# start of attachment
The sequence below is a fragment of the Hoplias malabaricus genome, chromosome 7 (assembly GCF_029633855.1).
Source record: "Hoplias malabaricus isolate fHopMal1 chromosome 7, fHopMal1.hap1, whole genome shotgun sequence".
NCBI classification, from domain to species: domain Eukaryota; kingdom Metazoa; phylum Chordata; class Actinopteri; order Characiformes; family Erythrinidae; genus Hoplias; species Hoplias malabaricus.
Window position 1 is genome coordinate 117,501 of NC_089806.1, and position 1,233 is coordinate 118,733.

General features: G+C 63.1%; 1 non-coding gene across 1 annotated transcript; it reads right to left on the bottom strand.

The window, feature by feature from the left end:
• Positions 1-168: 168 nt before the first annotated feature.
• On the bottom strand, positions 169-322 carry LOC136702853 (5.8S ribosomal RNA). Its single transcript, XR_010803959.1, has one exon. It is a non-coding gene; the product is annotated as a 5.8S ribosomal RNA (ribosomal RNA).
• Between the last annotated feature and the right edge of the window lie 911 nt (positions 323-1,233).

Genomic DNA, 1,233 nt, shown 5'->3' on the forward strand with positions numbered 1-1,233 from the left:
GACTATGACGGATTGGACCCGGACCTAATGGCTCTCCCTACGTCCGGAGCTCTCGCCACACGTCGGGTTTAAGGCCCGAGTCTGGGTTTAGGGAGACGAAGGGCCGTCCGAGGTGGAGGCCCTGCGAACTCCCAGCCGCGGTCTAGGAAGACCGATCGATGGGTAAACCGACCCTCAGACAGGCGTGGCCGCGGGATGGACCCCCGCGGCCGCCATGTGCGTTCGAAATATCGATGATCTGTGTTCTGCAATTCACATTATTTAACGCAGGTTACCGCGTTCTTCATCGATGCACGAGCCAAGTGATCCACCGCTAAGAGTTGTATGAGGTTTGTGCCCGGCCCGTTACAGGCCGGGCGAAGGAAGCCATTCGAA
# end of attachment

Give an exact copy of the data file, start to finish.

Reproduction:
The sequence below is a fragment of the Hoplias malabaricus genome, chromosome 7 (assembly GCF_029633855.1).
Source record: "Hoplias malabaricus isolate fHopMal1 chromosome 7, fHopMal1.hap1, whole genome shotgun sequence".
NCBI classification, from domain to species: domain Eukaryota; kingdom Metazoa; phylum Chordata; class Actinopteri; order Characiformes; family Erythrinidae; genus Hoplias; species Hoplias malabaricus.
Window position 1 is genome coordinate 117,501 of NC_089806.1, and position 1,233 is coordinate 118,733.

General features: G+C 63.1%; 1 non-coding gene across 1 annotated transcript; it reads right to left on the bottom strand.

The window, feature by feature from the left end:
• Positions 1-168: 168 nt before the first annotated feature.
• On the bottom strand, positions 169-322 carry LOC136702853 (5.8S ribosomal RNA). Its single transcript, XR_010803959.1, has one exon. It is a non-coding gene; the product is annotated as a 5.8S ribosomal RNA (ribosomal RNA).
• Between the last annotated feature and the right edge of the window lie 911 nt (positions 323-1,233).

Genomic DNA, 1,233 nt, shown 5'->3' on the forward strand with positions numbered 1-1,233 from the left:
GACTATGACGGATTGGACCCGGACCTAATGGCTCTCCCTACGTCCGGAGCTCTCGCCACACGTCGGGTTTAAGGCCCGAGTCTGGGTTTAGGGAGACGAAGGGCCGTCCGAGGTGGAGGCCCTGCGAACTCCCAGCCGCGGTCTAGGAAGACCGATCGATGGGTAAACCGACCCTCAGACAGGCGTGGCCGCGGGATGGACCCCCGCGGCCGCCATGTGCGTTCGAAATATCGATGATCTGTGTTCTGCAATTCACATTATTTAACGCAGGTTACCGCGTTCTTCATCGATGCACGAGCCAAGTGATCCACCGCTAAGAGTTGTATGAGGTTTGTGCCCGGCCCGTTACAGGCCGGGCGAAGGAAGCCATTCGAA